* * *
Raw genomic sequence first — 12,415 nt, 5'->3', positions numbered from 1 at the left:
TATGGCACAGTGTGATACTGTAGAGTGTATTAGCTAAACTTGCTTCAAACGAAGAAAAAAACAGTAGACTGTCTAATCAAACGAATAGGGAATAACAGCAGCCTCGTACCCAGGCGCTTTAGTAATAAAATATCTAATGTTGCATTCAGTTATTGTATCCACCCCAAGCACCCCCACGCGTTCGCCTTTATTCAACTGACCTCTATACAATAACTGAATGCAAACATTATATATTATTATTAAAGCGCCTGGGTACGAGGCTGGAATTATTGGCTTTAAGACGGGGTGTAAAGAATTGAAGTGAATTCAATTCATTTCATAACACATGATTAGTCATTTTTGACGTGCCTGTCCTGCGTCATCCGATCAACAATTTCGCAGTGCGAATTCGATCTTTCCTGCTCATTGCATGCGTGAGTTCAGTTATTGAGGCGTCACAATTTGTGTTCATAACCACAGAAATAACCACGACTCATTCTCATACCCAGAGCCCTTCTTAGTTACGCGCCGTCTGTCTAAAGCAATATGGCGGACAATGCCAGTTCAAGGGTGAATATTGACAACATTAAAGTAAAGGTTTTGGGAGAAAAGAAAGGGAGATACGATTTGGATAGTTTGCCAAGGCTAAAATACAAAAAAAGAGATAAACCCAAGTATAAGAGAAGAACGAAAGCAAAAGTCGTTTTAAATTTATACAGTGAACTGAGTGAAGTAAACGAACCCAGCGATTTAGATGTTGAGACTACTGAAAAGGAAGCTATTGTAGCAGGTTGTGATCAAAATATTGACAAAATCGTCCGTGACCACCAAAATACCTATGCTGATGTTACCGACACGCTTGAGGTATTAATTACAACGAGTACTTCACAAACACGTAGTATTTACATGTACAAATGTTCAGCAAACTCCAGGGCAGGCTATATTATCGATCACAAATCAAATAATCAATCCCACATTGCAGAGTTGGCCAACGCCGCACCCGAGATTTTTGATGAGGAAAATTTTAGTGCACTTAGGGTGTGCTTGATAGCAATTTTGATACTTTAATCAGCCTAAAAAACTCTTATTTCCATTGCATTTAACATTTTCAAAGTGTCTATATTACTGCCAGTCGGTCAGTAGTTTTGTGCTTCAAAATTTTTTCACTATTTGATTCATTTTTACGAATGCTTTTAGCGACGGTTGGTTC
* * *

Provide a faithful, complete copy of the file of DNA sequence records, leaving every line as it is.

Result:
Raw genomic sequence first — 12,415 nt, 5'->3', positions numbered from 1 at the left:
TATGGCACAGTGTGATACTGTAGAGTGTATTAGCTAAACTTGCTTCAAACGAAGAAAAAAACAGTAGACTGTCTAATCAAACGAATAGGGAATAACAGCAGCCTCGTACCCAGGCGCTTTAGTAATAAAATATCTAATGTTGCATTCAGTTATTGTATCCACCCCAAGCACCCCCACGCGTTCGCCTTTATTCAACTGACCTCTATACAATAACTGAATGCAAACATTATATATTATTATTAAAGCGCCTGGGTACGAGGCTGGAATTATTGGCTTTAAGACGGGGTGTAAAGAATTGAAGTGAATTCAATTCATTTCATAACACATGATTAGTCATTTTTGACGTGCCTGTCCTGCGTCATCCGATCAACAATTTCGCAGTGCGAATTCGATCTTTCCTGCTCATTGCATGCGTGAGTTCAGTTATTGAGGCGTCACAATTTGTGTTCATAACCACAGAAATAACCACGACTCATTCTCATACCCAGAGCCCTTCTTAGTTACGCGCCGTCTGTCTAAAGCAATATGGCGGACAATGCCAGTTCAAGGGTGAATATTGACAACATTAAAGTAAAGGTTTTGGGAGAAAAGAAAGGGAGATACGATTTGGATAGTTTGCCAAGGCTAAAATACAAAAAAAGAGATAAACCCAAGTATAAGAGAAGAACGAAAGCAAAAGTCGTTTTAAATTTATACAGTGAACTGAGTGAAGTAAACGAACCCAGCGATTTAGATGTTGAGACTACTGAAAAGGAAGCTATTGTAGCAGGTTGTGATCAAAATATTGACAAAATCGTCCGTGACCACCAAAATACCTATGCTGATGTTACCGACACGCTTGAGGTATTAATTACAACGAGTACTTCACAAACACGTAGTATTTACATGTACAAATGTTCAGCAAACTCCAGGGCAGGCTATATTATCGATCACAAATCAAATAATCAATCCCACATTGCAGAGTTGGCCAACGCCGCACCCGAGATTTTTGATGAGGAAAATTTTAGTGCACTTAGGGTGTGCTTGATAGCAATTTTGATACTTTAATCAGCCTAAAAAACTCTTATTTCCATTGCATTTAACATTTTCAAAGTGTCTATATTACTGCCAGTCGGTCAGTAGTTTTGTGCTTCAAAATTTTTTCACTATTTGATTCATTTTTACGAATGCTTTTAGCGACGGTTGGTTC